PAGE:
HAVANA — Baltimore outfielder Henry Urrutia has a pretty good idea of what the Rays should expect Tuesday when they become the first big-league team since 1999 to play in Cuba.
That's because Urrutia was there the last time it happened, a 12-year-old boy sitting in the stands at Havana's Estadio Latinoamericano watching an Orioles team he would grow up to play for.
"It was very big and newsworthy back then," Urrutia said. "This game, it is going to be, I think, better than last time because people see this in a different way. Before, in Cuba, a lot of people saw it in a political way. I think now it's different."
With the Rays arriving Sunday for the historic visit, the Tampa Bay Times over the past week, through writers covering other teams, asked a dozen Cuban-born big-leaguers what they thought about the upcoming game.
That regardless of who finishes with more runs, it will be a win-win.
"I think it's a very important step for Cuban baseball," Mets outfielder Yoenis Cespedes said. "Cuba is obviously a country not as developed as here, but I really think the Tampa Bay Rays are going to enjoy it, and playing in Cuba. And they will enjoy the Cuban fans. …
"It's gonna mean a lot over there, just because we really don't have access to Major League Baseball. Not because the people don't want to see it, but because it is limited. It's going to be great for the people to see Major League Baseball players. It means a lot that they are playing there. A very big step."
From what information the fans can get, they are apparently quite knowledgeable and passionate about the major-leaguers.
When Rays travel director Chris Westmoreland was visiting last month, he went by the famed Hot Corner gathering spot of baseball fans and mentioned the Rays — and an immediate discussion about third baseman Evan Longoria broke out.
"The Cuban fans, they are really nice. They know about baseball, they know about players," said Urrutia, whose father is a manager in the Cuban league and will be at Tuesday's game.
"When you go somewhere, people are going to recognize you. Players are going to be surprised because they're not expecting that. People in Cuba know a lot about baseball. They try to look for any news or anything on the Internet or if you have the chance to see videos, home run derbies, All-Star games. They want to see it all. … Believe me, it's going to be good. They're different fans. Here, the fans know about baseball, too, but they have another vision other than baseball. In Cuba, baseball is life. People are going to be really happy."
The large number of players who have left the island to play in the majors has just served to whet that appetite.
"A lot of people follow Major League Baseball even more now because there are a lot of us outside now, playing at this level," Cardinals catcher Brayan Pena said. "That Tampa (Bay) is going down there to Cuba I'm pretty sure will bring a lot of excitement."
As excited as the Cuban fans will be to get a look at major-league players, their loyalties — with 50,000-plus strong expected at the refurbished stadium — will obviously lie with their countrymen.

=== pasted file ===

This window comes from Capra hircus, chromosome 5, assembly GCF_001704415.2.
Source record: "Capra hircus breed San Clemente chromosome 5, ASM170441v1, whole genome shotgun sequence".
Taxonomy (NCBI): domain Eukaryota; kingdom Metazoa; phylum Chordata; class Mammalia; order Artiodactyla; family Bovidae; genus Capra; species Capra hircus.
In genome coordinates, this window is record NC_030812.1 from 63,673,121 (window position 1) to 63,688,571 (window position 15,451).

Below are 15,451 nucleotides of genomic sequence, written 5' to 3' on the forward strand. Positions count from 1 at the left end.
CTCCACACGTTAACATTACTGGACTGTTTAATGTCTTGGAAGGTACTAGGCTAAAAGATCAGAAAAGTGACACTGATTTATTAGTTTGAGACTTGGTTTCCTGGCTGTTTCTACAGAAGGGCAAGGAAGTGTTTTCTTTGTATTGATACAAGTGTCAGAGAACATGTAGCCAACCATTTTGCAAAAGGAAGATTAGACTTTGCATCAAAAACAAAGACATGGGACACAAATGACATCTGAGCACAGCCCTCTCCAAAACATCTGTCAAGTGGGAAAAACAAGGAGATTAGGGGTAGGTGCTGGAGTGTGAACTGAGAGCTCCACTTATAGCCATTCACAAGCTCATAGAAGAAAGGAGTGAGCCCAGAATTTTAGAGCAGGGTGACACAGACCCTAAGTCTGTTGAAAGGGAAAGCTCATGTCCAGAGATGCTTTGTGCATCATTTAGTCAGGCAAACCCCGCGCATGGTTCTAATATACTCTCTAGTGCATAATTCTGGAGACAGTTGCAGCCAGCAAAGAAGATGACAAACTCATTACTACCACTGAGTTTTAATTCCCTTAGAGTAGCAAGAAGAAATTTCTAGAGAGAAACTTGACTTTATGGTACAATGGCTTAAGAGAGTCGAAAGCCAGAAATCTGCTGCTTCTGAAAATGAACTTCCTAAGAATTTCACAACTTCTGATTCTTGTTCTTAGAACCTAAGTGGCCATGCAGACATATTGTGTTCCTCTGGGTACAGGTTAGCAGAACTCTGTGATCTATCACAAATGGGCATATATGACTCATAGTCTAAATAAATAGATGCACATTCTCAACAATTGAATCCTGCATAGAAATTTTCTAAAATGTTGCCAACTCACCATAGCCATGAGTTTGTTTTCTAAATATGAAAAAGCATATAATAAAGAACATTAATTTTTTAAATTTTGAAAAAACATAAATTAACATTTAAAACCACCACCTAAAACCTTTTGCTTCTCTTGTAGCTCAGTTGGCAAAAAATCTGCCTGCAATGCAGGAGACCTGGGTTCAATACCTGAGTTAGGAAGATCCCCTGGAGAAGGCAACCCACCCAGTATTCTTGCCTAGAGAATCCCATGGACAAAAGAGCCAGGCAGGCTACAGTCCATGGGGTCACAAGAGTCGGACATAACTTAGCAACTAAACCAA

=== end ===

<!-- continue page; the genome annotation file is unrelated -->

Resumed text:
"The Rays are a good team, but the Cuban fans will want their own team to win pretty badly," Red Sox outfielder Rusney Castillo said. "There's a lot of pride in the Cuban team."
"I'm pretty sure they'll be rooting for their team," Dodgers catcher Yasmani Grandal added. "If (the foe) was a team like the Yankees, who are world-wide known, they'd probably root for both."
Some of the Cuban players contacted said they would like the chance to play again in their native land, as Rays outfielder Dayron Varona will get to do this week.
Noting the effort Major League Baseball is making to alter the system so Cuban players don't have to first defect to be signed, Grandal said he hopes it could lead to even further relaxed rules.
"Obviously, you hope that one day Cubans will have the same system that the Dominican and Venezuela (players) have and all the other countries have, where players come in, play for a season and are able to go back to their hometown," he said. "If this is going to be the start of it, it's a good thing."
No matter what, Oakland's Yonder Alonso said, it should be a good time.
"It will be fun, like a festival, because the last time a team was there was the Orioles, a long time ago (in 1999)," he said. "It's going to be great. The players there are really good players and this game will bring definitely more positive than negative; it will be good for everyone there, the players, the city, the country."
Marc Topkin can be reached at firstname.lastname@example.org. Follow @TBTimes_Rays.
• Media conferences — Rays, featuring Chris Archer, Evan Longoria, Kevin Cash, Stuart Sternberg; MLB and Cuban baseball officials; Cuban team; Cuban "legends;" MLB special guests, including Derek Jeter
• Team workouts at Estadio Latinoamericano
• Kids clinic staged by Rays coaches, Cuban legends, MLB special guests
• Rays players touring Havana
Rays vs. Cuban National Team, 1:50 p.m., at Estadio Latinoamericano.
TV coverage: ESPN, starting at noon with SportsCenter from site, pregame show at 1:30. Also, streamed on WatchESPN app, in Spanish on ESPNDeportes.
Radio coverage: 620-AM (with Andy Freed, Dave Wills, Neil Solondz), 680-AM in Spanish.
Special delivery: The Rays are bringing boxes of baseball equipment donated by the players, and 50 gift bags for kids, prepared by C Rene Rivera and his wife, Mariel Perez, of toiletries and supplies.
Follow our coverage in the Tampa Bay Times, online at tampabay.com, on Twitter @TBTimes_Rays and @willvrag with the hashtag #RaysInCuba, on Facebook and Instagram